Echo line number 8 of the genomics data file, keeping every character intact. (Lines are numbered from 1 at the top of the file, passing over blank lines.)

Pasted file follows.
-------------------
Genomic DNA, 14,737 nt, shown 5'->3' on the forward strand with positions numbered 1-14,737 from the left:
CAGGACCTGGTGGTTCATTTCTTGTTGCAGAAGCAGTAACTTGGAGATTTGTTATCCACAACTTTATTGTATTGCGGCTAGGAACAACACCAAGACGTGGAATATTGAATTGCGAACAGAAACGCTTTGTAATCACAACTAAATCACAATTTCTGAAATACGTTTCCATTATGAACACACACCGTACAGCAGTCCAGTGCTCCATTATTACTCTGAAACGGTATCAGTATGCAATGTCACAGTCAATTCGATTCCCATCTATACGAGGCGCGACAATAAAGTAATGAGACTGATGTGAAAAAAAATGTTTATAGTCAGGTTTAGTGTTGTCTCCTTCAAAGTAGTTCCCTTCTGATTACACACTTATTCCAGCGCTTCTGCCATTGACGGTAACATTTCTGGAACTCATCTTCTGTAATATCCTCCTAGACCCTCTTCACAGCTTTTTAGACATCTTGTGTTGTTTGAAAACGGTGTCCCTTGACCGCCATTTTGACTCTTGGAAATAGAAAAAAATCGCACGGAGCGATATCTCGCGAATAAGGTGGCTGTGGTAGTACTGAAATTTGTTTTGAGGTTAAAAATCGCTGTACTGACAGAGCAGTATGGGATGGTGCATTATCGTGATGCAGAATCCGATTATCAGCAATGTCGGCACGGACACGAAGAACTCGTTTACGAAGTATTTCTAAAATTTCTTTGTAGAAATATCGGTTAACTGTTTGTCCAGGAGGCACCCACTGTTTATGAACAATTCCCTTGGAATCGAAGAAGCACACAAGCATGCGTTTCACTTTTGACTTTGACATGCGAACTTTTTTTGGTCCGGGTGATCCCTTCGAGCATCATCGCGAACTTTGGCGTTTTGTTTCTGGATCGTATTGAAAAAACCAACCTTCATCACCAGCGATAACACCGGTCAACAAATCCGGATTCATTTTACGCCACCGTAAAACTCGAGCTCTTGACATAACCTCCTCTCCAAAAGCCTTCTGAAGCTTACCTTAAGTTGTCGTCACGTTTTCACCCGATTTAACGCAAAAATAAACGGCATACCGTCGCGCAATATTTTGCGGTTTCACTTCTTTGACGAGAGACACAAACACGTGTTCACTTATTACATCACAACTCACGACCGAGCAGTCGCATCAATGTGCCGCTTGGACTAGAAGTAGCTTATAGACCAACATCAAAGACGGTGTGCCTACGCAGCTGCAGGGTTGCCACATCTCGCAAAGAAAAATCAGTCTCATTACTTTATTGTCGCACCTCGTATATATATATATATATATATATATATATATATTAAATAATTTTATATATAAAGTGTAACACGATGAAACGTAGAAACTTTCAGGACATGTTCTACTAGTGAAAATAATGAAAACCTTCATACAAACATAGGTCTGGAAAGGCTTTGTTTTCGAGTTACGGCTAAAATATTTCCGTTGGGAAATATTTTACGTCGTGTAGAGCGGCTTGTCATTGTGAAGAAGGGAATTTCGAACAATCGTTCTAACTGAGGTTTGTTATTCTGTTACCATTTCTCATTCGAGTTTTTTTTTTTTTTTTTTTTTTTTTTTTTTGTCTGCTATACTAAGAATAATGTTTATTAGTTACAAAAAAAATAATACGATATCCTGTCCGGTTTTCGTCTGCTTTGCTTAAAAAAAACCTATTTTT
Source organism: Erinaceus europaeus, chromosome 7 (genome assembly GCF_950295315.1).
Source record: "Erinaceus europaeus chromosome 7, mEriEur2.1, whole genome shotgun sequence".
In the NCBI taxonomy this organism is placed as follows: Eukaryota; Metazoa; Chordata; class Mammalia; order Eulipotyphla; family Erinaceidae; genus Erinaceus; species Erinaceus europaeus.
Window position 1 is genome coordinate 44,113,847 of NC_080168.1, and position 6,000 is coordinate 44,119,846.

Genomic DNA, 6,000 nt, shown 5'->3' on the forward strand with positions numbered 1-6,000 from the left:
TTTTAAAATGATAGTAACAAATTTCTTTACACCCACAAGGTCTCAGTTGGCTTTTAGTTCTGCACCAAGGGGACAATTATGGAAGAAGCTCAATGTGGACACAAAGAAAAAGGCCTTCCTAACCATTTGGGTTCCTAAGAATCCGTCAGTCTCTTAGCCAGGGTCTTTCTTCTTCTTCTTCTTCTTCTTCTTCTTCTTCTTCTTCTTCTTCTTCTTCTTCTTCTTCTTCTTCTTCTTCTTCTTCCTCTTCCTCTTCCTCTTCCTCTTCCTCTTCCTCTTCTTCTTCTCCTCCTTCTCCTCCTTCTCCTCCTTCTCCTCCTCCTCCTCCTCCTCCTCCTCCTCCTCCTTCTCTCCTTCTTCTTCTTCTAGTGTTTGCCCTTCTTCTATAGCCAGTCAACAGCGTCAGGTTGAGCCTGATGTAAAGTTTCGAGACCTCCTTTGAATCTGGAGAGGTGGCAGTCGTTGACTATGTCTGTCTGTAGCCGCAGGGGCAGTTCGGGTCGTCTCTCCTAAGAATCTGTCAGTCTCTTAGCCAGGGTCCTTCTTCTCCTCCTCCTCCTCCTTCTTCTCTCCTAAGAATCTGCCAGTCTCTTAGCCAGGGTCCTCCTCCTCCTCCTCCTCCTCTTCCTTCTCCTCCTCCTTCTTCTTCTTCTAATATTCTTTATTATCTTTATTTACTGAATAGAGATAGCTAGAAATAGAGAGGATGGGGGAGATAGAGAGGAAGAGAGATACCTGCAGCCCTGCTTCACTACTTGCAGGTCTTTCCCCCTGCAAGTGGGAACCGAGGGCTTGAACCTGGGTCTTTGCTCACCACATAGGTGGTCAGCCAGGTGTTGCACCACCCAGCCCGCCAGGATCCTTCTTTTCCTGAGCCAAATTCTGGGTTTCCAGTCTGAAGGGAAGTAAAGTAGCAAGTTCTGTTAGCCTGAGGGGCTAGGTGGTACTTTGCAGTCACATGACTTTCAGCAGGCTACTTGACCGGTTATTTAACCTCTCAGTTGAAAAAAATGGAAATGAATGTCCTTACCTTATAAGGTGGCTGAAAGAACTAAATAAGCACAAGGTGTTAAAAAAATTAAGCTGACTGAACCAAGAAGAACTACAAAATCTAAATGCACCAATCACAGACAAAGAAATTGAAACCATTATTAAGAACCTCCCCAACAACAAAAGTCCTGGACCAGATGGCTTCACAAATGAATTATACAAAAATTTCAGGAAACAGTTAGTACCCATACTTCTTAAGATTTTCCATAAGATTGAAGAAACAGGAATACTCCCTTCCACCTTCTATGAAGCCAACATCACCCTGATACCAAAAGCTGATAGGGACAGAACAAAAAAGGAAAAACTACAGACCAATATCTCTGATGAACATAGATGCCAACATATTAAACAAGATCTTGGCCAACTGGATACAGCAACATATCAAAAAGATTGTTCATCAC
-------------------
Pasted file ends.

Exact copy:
TTTTAAAATGATAGTAACAAATTTCTTTACACCCACAAGGTCTCAGTTGGCTTTTAGTTCTGCACCAAGGGGACAATTATGGAAGAAGCTCAATGTGGACACAAAGAAAAAGGCCTTCCTAACCATTTGGGTTCCTAAGAATCCGTCAGTCTCTTAGCCAGGGTCTTTCTTCTTCTTCTTCTTCTTCTTCTTCTTCTTCTTCTTCTTCTTCTTCTTCTTCTTCTTCTTCTTCTTCTTCTTCTTCCTCTTCCTCTTCCTCTTCCTCTTCCTCTTCCTCTTCTTCTTCTCCTCCTTCTCCTCCTTCTCCTCCTTCTCCTCCTCCTCCTCCTCCTCCTCCTCCTCCTCCTTCTCTCCTTCTTCTTCTTCTAGTGTTTGCCCTTCTTCTATAGCCAGTCAACAGCGTCAGGTTGAGCCTGATGTAAAGTTTCGAGACCTCCTTTGAATCTGGAGAGGTGGCAGTCGTTGACTATGTCTGTCTGTAGCCGCAGGGGCAGTTCGGGTCGTCTCTCCTAAGAATCTGTCAGTCTCTTAGCCAGGGTCCTTCTTCTCCTCCTCCTCCTCCTTCTTCTCTCCTAAGAATCTGCCAGTCTCTTAGCCAGGGTCCTCCTCCTCCTCCTCCTCCTCTTCCTTCTCCTCCTCCTTCTTCTTCTTCTAATATTCTTTATTATCTTTATTTACTGAATAGAGATAGCTAGAAATAGAGAGGATGGGGGAGATAGAGAGGAAGAGAGATACCTGCAGCCCTGCTTCACTACTTGCAGGTCTTTCCCCCTGCAAGTGGGAACCGAGGGCTTGAACCTGGGTCTTTGCTCACCACATAGGTGGTCAGCCAGGTGTTGCACCACCCAGCCCGCCAGGATCCTTCTTTTCCTGAGCCAAATTCTGGGTTTCCAGTCTGAAGGGAAGTAAAGTAGCAAGTTCTGTTAGCCTGAGGGGCTAGGTGGTACTTTGCAGTCACATGACTTTCAGCAGGCTACTTGACCGGTTATTTAACCTCTCAGTTGAAAAAAATGGAAATGAATGTCCTTACCTTATAAGGTGGCTGAAAGAACTAAATAAGCACAAGGTGTTAAAAAAATTAAGCTGACTGAACCAAGAAGAACTACAAAATCTAAATGCACCAATCACAGACAAAGAAATTGAAACCATTATTAAGAACCTCCCCAACAACAAAAGTCCTGGACCAGATGGCTTCACAAATGAATTATACAAAAATTTCAGGAAACAGTTAGTACCCATACTTCTTAAGATTTTCCATAAGATTGAAGAAACAGGAATACTCCCTTCCACCTTCTATGAAGCCAACATCACCCTGATACCAAAAGCTGATAGGGACAGAACAAAAAAGGAAAAACTACAGACCAATATCTCTGATGAACATAGATGCCAACATATTAAACAAGATCTTGGCCAACTGGATACAGCAACATATCAAAAAGATTGTTCATCAC